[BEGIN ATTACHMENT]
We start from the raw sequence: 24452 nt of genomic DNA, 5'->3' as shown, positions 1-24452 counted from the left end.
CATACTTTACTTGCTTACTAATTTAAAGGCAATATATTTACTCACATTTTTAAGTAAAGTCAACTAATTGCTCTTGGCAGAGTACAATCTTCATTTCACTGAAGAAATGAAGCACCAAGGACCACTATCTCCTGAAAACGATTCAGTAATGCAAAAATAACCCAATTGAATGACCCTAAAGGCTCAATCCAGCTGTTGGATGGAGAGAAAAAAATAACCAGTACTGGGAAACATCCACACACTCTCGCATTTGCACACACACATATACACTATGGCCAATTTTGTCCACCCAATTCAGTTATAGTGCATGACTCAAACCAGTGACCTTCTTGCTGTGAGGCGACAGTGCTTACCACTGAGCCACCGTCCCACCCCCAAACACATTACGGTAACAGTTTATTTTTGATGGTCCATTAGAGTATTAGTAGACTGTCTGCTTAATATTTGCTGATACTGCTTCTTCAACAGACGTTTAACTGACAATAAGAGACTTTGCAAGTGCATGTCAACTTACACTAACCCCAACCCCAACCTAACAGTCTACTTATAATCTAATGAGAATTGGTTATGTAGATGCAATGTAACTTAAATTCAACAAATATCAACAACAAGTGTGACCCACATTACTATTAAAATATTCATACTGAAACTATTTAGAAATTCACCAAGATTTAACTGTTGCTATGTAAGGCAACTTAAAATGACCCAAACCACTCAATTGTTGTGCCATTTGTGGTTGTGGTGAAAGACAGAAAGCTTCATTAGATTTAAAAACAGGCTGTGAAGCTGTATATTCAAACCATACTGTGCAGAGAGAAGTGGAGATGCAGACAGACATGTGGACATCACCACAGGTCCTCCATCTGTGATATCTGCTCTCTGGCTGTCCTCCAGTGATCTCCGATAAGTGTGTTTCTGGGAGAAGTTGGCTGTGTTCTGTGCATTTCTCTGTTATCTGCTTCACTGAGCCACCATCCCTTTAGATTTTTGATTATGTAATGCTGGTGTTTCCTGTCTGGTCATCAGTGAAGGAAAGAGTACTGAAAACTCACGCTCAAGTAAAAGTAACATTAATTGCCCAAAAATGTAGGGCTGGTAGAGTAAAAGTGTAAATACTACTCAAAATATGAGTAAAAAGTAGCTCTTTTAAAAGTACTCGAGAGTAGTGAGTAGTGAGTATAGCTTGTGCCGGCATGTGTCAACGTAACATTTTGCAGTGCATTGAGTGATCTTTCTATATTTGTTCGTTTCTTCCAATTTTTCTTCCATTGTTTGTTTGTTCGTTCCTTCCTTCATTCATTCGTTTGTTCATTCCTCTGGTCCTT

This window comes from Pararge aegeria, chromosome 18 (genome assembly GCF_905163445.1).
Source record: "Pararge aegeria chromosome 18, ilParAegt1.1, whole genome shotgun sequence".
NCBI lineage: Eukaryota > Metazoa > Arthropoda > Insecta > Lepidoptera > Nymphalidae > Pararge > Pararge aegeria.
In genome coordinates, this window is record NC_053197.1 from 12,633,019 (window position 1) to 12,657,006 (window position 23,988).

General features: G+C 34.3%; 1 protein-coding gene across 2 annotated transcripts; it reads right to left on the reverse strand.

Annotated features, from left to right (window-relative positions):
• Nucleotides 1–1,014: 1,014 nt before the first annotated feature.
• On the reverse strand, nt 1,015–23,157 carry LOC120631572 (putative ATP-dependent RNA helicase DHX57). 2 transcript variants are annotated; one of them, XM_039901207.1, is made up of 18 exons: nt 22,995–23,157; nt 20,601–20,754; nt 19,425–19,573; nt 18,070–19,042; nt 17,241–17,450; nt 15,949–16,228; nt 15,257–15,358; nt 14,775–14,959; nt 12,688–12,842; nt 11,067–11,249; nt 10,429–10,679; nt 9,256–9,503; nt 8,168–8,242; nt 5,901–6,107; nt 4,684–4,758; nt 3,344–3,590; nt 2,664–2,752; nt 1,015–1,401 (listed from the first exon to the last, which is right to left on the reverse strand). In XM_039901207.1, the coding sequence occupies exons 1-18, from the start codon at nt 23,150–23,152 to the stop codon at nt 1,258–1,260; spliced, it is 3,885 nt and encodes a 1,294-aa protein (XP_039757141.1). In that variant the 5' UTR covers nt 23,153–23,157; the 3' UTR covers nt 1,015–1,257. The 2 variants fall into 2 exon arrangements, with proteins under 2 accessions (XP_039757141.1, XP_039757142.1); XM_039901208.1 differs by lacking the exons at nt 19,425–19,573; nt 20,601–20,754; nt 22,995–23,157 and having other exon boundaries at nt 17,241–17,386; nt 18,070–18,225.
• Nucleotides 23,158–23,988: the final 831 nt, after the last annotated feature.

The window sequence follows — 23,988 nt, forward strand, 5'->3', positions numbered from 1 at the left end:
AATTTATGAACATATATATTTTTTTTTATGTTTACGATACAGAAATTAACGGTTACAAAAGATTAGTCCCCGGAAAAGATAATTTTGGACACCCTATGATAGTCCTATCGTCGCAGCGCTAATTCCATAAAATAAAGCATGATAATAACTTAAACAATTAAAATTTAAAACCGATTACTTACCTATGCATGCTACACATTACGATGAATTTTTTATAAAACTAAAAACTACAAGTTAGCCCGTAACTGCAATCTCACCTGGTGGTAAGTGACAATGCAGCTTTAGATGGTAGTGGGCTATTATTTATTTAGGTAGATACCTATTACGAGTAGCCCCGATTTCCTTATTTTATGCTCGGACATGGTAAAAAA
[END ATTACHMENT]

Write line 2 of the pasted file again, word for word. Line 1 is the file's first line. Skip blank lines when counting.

CATACTTTACTTGCTTACTAATTTAAAGGCAATATATTTACTCACATTTTTAAGTAAAGTCAACTAATTGCTCTTGGCAGAGTACAATCTTCATTTCACTGAAGAAATGAAGCACCAAGGACCACTATCTCCTGAAAACGATTCAGTAATGCAAAAATAACCCAATTGAATGACCCTAAAGGCTCAATCCAGCTGTTGGATGGAGAGAAAAAAATAACCAGTACTGGGAAACATCCACACACTCTCGCATTTGCACACACACATATACACTATGGCCAATTTTGTCCACCCAATTCAGTTATAGTGCATGACTCAAACCAGTGACCTTCTTGCTGTGAGGCGACAGTGCTTACCACTGAGCCACCGTCCCACCCCCAAACACATTACGGTAACAGTTTATTTTTGATGGTCCATTAGAGTATTAGTAGACTGTCTGCTTAATATTTGCTGATACTGCTTCTTCAACAGACGTTTAACTGACAATAAGAGACTTTGCAAGTGCATGTCAACTTACACTAACCCCAACCCCAACCTAACAGTCTACTTATAATCTAATGAGAATTGGTTATGTAGATGCAATGTAACTTAAATTCAACAAATATCAACAACAAGTGTGACCCACATTACTATTAAAATATTCATACTGAAACTATTTAGAAATTCACCAAGATTTAACTGTTGCTATGTAAGGCAACTTAAAATGACCCAAACCACTCAATTGTTGTGCCATTTGTGGTTGTGGTGAAAGACAGAAAGCTTCATTAGATTTAAAAACAGGCTGTGAAGCTGTATATTCAAACCATACTGTGCAGAGAGAAGTGGAGATGCAGACAGACATGTGGACATCACCACAGGTCCTCCATCTGTGATATCTGCTCTCTGGCTGTCCTCCAGTGATCTCCGATAAGTGTGTTTCTGGGAGAAGTTGGCTGTGTTCTGTGCATTTCTCTGTTATCTGCTTCACTGAGCCACCATCCCTTTAGATTTTTGATTATGTAATGCTGGTGTTTCCTGTCTGGTCATCAGTGAAGGAAAGAGTACTGAAAACTCACGCTCAAGTAAAAGTAACATTAATTGCCCAAAAATGTAGGGCTGGTAGAGTAAAAGTGTAAATACTACTCAAAATATGAGTAAAAAGTAGCTCTTTTAAAAGTACTCGAGAGTAGTGAGTAGTGAGTATAGCTTGTGCCGGCATGTGTCAACGTAACATTTTGCAGTGCATTGAGTGATCTTTCTATATTTGTTCGTTTCTTCCAATTTTTCTTCCATTGTTTGTTTGTTCGTTCCTTCCTTCATTCATTCGTTTGTTCATTCCTCTGGTCCTT